Lots of object models primarily track application state. For example, OkHttp’s
Http2Connection.kt has state for whether a ping’s reply is outstanding:
private var awaitingPong = false
This is set to true each time a ping is sent and then false again when its reply is received.
I’ve recently started to prefer models that primarily track facts instead. For example:
private var pingsSent = 0L private var pongsReceived = 0L
pingsSent is incremented when a ping is sent and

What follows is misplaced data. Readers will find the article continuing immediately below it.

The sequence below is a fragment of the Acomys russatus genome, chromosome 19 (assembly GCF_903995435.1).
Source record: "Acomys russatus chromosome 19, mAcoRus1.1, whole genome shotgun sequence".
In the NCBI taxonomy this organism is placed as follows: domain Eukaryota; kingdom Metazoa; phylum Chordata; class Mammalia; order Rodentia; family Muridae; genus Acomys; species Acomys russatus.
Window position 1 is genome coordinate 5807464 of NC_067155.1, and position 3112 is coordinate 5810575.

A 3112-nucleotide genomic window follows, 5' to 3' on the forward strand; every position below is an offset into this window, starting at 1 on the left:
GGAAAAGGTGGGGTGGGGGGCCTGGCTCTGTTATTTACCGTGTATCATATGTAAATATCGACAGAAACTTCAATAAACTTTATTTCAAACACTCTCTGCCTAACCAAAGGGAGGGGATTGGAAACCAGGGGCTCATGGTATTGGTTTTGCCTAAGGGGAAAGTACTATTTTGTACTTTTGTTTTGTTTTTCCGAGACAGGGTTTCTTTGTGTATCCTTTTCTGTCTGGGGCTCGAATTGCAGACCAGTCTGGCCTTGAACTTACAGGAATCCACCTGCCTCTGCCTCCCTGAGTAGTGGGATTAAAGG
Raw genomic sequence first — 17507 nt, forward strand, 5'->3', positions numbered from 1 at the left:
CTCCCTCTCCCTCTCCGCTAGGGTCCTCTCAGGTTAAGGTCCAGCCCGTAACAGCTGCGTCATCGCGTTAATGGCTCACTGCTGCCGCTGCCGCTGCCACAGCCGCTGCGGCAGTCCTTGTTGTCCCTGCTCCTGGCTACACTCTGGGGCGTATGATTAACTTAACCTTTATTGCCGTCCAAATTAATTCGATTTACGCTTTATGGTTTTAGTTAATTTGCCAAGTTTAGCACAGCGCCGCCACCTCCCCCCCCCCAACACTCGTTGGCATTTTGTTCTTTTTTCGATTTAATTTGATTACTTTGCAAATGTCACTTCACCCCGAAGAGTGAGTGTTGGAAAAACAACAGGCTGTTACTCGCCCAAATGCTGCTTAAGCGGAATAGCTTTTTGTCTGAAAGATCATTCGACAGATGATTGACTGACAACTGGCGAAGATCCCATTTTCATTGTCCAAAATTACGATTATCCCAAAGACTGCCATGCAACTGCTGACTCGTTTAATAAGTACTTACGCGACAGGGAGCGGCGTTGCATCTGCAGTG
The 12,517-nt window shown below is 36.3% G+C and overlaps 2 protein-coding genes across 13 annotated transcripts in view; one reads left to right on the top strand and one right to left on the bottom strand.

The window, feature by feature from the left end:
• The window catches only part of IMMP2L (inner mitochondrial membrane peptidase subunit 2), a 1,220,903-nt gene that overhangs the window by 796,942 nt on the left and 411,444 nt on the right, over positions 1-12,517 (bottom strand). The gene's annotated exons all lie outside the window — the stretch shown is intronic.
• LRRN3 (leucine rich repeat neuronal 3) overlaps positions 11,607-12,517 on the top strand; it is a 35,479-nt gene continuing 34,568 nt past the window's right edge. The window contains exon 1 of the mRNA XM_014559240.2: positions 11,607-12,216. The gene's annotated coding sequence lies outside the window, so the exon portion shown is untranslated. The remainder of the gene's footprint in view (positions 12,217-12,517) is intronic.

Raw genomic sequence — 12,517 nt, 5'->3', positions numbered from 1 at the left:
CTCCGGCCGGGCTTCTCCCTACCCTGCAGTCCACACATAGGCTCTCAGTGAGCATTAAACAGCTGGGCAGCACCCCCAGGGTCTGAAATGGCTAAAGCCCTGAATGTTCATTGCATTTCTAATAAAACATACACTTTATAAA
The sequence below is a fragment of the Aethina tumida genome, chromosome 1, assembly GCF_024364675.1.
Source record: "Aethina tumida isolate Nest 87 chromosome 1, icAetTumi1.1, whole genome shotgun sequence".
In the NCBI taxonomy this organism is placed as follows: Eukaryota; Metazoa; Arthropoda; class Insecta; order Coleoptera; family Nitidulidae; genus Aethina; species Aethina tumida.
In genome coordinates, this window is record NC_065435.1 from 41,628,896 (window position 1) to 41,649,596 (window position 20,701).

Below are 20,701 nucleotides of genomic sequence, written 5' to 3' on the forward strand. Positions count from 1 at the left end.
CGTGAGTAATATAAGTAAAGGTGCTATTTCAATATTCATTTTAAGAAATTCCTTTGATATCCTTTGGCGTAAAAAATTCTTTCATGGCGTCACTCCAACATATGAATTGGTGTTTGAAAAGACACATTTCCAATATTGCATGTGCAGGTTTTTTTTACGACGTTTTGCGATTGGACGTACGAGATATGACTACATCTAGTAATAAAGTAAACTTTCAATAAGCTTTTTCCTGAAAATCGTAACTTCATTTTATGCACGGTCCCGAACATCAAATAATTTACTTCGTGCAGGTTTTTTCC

pongsReceived is incremented when its reply is received. The state is a function of the two fields:
fun awaitingPong() = (pingsSent > pongsReceived)
Tracking facts is more code so I shouldn’t prefer it! But I do:
- There’s no lock shared between the thread writing pings and the thread reading their replies.
- When a reply is late the code can now report how many successes we saw before the failure.
- It affords more focus in tests.
I like event-driven architectures for microservices. It’s awesome how that strategy scales down to a single class.